This is an improvement from yesterday when the FAQ page seemed to indicate it would be one or the other for artists, who it seemed would have to reapply for job-seekers using the new grant as part of their means-testing for viability to receive it.

#IRELANDperforms: Culture Ireland and Facebook fund

The Minister’s plans to provide a grant to artists who are selected to live stream some of their work which attracted a fair deal of controversy.

The plan, which is in partnership with Facebook Ireland, will offer an individual group or solo artist €1000 to live stream a piece of work between 30 and 40 minutes in length.

Run through government group Culture Ireland and Facebook Ireland, the grant aims to try and make online streaming during the pandemic profitable for artists.

Here’s an excerpt from Culture Ireland’s press release – ” This grant scheme to support professional artists and enable the live presentation of their work on online platforms is being made available from 3 April for an initial period of 4 weeks. Funding of €100,000 is being made available on a match funded basis by FACEBOOK Ireland and Culture Ireland, a division of the Department of Culture, Heritage and the Gaeltacht. All successful artists will be awarded €1,000. The scheme will be managed by Culture Ireland in conjunction with First Music Contact and Poetry Ireland in association with RTÉ. ” (Source)

Digging a little deeper, artists must submit a project idea to Culture Ireland via email. An executive from the organisation (liaising with First Music Contact, Poetry Ireland and the Irish Theatre Institute) will judge the submissions.

The deadline for submissions is not specified beyond “as soon as possible” on Culture Ireland’s guidelines (source).

Artists will be responded to within a week. A viable pitch will birth an agreed date for the project to stream between the applicant and Culture Ireland.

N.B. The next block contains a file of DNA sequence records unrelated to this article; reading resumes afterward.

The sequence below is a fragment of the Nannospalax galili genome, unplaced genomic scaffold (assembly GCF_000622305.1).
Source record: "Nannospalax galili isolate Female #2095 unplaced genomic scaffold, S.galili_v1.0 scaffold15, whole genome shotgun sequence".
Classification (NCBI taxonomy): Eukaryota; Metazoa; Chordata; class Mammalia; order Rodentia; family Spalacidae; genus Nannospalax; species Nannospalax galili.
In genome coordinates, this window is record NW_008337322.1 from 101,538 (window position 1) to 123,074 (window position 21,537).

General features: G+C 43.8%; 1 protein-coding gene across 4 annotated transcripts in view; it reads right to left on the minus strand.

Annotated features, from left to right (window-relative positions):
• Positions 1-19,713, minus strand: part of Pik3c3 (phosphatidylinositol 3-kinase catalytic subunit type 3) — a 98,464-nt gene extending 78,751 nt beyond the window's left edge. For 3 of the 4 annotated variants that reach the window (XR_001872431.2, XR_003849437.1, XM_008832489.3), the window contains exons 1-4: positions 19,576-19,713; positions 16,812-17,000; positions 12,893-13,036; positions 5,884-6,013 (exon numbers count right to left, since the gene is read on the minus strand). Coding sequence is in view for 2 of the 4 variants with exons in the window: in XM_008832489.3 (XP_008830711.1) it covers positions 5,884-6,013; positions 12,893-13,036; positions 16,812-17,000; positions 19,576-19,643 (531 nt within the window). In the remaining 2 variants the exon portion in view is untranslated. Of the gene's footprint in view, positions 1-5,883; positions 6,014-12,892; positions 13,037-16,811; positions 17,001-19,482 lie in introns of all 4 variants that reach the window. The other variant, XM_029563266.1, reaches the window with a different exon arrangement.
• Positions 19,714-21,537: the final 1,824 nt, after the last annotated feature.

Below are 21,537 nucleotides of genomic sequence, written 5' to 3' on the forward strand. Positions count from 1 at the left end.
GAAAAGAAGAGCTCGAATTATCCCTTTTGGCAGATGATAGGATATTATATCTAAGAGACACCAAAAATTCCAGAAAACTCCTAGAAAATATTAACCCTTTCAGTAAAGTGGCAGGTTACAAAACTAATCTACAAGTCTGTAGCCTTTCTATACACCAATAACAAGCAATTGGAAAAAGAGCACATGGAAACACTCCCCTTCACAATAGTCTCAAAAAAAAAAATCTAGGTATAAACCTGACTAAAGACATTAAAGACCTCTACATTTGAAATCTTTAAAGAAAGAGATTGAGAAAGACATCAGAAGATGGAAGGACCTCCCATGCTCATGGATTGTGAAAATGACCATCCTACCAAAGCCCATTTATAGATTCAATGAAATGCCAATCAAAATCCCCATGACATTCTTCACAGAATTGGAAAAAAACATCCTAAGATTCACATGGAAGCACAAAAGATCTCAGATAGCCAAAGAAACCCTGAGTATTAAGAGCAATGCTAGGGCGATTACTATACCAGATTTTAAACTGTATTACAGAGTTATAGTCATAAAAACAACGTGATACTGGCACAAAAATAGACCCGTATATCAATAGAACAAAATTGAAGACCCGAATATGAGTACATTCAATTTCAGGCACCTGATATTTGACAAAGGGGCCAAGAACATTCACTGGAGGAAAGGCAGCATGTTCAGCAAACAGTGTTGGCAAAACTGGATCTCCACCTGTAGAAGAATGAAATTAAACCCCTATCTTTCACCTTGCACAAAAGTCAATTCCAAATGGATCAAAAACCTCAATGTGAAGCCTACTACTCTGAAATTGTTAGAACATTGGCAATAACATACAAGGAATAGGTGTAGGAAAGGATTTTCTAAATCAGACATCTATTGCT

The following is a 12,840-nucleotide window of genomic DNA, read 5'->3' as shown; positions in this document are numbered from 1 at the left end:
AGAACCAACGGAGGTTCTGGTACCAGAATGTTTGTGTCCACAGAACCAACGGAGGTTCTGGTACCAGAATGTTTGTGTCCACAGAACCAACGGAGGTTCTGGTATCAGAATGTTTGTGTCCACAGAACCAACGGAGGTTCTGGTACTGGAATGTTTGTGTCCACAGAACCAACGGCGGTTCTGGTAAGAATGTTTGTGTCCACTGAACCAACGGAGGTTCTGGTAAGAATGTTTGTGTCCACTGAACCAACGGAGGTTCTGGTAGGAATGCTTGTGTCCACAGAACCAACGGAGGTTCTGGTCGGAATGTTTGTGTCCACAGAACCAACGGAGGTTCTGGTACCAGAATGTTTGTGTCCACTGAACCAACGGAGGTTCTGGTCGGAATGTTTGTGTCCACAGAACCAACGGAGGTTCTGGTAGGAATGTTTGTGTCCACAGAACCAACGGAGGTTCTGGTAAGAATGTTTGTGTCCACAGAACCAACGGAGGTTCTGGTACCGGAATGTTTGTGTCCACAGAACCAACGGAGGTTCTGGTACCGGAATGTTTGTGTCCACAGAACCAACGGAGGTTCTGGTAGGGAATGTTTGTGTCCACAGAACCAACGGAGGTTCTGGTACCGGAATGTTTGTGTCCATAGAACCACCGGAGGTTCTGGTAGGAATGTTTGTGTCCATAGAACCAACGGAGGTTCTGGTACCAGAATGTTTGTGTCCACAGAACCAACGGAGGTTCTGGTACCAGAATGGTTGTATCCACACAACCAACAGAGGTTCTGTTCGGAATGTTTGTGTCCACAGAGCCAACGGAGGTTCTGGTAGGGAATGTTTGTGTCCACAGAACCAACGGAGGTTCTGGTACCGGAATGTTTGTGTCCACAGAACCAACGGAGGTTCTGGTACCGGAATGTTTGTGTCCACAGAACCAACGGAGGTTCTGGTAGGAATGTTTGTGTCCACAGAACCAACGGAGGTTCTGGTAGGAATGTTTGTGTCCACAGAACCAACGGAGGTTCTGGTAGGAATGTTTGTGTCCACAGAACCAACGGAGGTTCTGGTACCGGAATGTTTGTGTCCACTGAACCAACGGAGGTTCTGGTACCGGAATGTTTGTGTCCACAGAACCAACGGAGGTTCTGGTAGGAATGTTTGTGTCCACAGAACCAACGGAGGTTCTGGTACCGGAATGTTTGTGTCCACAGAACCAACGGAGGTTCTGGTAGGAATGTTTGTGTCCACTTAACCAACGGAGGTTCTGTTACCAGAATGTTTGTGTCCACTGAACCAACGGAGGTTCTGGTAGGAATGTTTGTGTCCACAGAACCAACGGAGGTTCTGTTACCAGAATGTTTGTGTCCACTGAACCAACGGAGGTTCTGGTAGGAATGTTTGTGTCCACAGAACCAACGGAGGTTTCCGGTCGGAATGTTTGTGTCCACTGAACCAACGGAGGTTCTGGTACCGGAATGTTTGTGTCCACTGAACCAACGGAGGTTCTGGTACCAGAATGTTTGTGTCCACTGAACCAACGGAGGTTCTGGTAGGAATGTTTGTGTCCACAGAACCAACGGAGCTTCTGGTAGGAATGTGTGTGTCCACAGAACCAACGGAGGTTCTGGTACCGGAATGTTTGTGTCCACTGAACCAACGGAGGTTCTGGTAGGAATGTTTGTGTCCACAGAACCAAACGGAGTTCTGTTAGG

It’s definitely worth noting that any successful applicant will have to acknowledge both the government and Facebook’s role in funding the stream. The hashtag #IRELANDperforms will have to be attached to the project at all time though we have some clarification that streaming on Facebook as a platform is NOT a requirement of this scheme (it’s also worth noting they also own Instagram where a lot of live streams are naturally happening).

Suitable live streams may end up on RTÉ’s iPlayer, but details on the metrics of suitability for this ‘second-tier’ are unclear beyond the guidelines saying artists will be put in touch with the broadcaster directly. (Source)

Any artists interested in applying can do so right here.

A strong reaction

That announcement generated a strong reaction among some of the nation’s artistic community on social media, summarised by a (since updated) press statement from Thisispopbaby which called for a, now cancelled, boycott.

The National Campaign For The Arts also came out against the minster’s announcement.

There is validity to the various statements that came out the department’s proposed plans. €1 million / €100,000 in the face of the very progressive actions of some governments (we detailed Germany’s response), is paltry at best.

It’s just not a figure that comes anywhere close to representing the real value of contemporary Irish art across the entire spectrum of medium.

The fact that the grant is aimed toward live performance (one without much production involved by the necessity of it being performed at home, in isolation) does exclude large swathes of the entire artist community, including those whose work happens off scree, backstage or behind the curtain.

What is a production manager or a lighting technician supposed to live stream? What new project can a theatre director pitch while in isolation to earn €3,000?